The Civil Rights Attorneys Fees Awards Act authorizes the recovery of attorney's fees by prevailing defendants under 42 U.S.C. § 1988. The award of attorney's fees to a prevailing defendant is a matter resting within the discretion of this Court. Griffin v. Collins, 443 F. Supp. 1010 (S.D.Ga.1978).

It is clear that the prevailing defendant is entitled to an award of attorney's fees if the action was brought against it in bad faith. Kane v. New York, 468 F. Supp. 586 (S.D.N.Y.), aff'd. without op. 614 F.2d 1288 (2d Cir.1979); Griffin v. Collins, supra.

Furthermore, the defendant is entitled to an award in an action not brought in purposeful bad faith, if the action is frivolous, unreasonable, or without foundation. Hughes v. Rowe, 449 U.S. 5, 101 S. Ct. 173, 66 L. Ed. 2d 163 (1980); Wainwright v. Allen, 461 F. Supp. 293 (D.C.N.D. 1978). However, the Courts have only cautiously awarded attorney's fees to a prevailing defendant in cases brought by pro se plaintiffs. Hughes v. Rowe, supra.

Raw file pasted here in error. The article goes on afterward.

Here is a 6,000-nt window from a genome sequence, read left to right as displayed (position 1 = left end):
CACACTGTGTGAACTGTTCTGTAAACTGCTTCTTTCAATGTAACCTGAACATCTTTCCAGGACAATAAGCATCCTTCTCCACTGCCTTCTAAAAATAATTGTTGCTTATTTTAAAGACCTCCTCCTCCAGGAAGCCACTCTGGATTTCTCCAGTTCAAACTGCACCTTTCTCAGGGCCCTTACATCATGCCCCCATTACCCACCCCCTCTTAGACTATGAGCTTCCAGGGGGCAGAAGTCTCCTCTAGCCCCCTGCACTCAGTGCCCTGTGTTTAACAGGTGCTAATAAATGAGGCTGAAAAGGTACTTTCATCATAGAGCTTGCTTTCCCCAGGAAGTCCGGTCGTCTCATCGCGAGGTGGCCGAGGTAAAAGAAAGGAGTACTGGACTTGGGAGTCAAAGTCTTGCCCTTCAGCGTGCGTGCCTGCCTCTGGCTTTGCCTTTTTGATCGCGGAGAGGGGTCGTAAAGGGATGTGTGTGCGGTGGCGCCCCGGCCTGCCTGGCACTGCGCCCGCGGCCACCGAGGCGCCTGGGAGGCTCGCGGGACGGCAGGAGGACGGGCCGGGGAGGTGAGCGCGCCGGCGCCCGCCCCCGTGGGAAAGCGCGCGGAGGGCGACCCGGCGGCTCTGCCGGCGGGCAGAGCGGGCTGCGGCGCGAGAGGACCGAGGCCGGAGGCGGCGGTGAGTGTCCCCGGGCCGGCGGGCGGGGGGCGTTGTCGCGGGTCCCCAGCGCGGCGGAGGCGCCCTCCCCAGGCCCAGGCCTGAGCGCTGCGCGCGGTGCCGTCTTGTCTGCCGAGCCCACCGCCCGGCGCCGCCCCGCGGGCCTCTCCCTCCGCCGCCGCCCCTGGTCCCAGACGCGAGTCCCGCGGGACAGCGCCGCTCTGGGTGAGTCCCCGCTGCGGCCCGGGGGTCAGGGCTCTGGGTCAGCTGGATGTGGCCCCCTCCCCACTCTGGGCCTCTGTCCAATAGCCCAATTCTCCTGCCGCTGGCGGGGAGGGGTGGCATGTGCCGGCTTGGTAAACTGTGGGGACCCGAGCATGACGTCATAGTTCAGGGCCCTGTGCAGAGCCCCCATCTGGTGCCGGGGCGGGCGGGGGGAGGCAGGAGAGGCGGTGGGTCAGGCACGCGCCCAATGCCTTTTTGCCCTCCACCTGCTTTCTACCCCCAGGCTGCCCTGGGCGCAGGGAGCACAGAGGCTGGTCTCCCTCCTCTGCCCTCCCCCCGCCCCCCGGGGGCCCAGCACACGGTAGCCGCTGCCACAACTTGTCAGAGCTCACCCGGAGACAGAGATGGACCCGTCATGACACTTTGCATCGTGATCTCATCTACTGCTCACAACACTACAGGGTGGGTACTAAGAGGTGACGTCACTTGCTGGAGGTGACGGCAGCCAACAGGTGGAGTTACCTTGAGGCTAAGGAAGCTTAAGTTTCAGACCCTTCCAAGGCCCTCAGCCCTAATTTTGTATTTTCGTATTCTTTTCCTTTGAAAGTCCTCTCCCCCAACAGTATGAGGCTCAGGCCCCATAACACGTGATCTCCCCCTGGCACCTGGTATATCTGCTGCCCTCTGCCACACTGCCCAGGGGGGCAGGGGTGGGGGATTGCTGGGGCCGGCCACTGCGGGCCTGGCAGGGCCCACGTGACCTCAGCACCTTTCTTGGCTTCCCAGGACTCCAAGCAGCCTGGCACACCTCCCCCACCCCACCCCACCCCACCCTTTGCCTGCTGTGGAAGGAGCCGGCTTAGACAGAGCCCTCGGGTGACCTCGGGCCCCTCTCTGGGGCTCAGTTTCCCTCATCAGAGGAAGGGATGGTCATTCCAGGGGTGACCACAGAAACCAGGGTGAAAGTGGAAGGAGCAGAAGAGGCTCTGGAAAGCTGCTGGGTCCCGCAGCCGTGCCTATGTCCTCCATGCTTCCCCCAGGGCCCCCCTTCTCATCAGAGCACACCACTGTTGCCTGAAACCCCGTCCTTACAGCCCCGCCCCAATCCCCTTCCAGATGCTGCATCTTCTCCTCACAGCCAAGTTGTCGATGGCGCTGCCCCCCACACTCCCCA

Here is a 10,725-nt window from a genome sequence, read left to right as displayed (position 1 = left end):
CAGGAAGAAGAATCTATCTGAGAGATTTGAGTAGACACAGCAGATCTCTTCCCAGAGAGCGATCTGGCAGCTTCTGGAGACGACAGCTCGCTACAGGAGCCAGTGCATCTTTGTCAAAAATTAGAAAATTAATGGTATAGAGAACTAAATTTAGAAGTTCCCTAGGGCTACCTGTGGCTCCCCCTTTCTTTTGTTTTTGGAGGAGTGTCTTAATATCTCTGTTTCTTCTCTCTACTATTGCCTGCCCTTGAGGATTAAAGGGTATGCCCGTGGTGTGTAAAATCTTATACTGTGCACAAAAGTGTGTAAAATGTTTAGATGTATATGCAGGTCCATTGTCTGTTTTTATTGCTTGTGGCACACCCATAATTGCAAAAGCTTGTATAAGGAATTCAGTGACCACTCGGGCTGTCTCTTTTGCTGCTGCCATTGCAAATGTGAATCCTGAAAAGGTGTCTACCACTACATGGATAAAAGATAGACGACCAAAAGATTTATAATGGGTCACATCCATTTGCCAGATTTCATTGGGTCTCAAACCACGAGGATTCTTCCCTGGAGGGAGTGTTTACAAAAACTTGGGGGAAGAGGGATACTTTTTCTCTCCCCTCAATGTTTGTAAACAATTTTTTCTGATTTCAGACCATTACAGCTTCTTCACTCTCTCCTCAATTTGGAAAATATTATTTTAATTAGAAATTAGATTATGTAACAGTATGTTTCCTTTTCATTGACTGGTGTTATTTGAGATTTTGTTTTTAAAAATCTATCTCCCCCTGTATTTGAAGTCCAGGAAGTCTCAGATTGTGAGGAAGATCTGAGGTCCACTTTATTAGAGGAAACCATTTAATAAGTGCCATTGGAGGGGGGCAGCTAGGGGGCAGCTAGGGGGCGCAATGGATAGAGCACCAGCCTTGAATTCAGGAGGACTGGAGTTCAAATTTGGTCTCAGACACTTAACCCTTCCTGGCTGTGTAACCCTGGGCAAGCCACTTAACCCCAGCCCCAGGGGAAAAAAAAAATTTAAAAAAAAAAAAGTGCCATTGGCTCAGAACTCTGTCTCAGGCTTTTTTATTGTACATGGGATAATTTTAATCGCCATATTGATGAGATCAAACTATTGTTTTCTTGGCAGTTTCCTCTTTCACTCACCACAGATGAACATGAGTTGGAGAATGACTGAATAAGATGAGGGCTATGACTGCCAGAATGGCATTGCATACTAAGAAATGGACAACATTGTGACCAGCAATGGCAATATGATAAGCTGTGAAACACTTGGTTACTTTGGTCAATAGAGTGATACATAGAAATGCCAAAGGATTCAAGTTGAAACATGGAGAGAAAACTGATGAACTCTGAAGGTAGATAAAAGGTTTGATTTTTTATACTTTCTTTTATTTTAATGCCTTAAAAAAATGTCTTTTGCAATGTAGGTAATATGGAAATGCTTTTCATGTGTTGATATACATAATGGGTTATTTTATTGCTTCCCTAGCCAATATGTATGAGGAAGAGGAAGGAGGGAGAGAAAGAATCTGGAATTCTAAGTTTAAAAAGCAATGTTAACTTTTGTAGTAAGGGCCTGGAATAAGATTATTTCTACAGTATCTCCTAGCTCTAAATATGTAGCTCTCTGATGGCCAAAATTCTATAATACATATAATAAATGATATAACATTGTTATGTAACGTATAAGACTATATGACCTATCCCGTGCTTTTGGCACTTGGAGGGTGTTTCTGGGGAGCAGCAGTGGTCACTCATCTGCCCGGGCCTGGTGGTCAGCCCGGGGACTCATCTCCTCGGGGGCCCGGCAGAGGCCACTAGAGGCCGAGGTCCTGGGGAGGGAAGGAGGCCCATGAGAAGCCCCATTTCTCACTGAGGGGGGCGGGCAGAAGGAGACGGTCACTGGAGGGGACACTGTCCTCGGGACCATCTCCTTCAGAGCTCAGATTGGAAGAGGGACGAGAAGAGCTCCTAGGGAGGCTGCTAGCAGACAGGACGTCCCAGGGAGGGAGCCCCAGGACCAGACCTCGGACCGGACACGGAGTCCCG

*84 In this case, Rivera has been a persistent litigator. He has already been afforded not just one, but three full and fair opportunities to litigate his alleged personal contract claim and his constitutional rights violation claims. Despite the dismissal of two of these actions in the state and federal courts, the plaintiff has initiated this further action. This Court finds this to be another attempt to harass and embarrass defendants.

The fact that plaintiff appears pro se is not a license to abuse the process of the Court and to use the Court without restraint as an instrument to harass defendants. Kane v. New York, 468 F. Supp. 586, at 592 (S.D.N.Y.1979).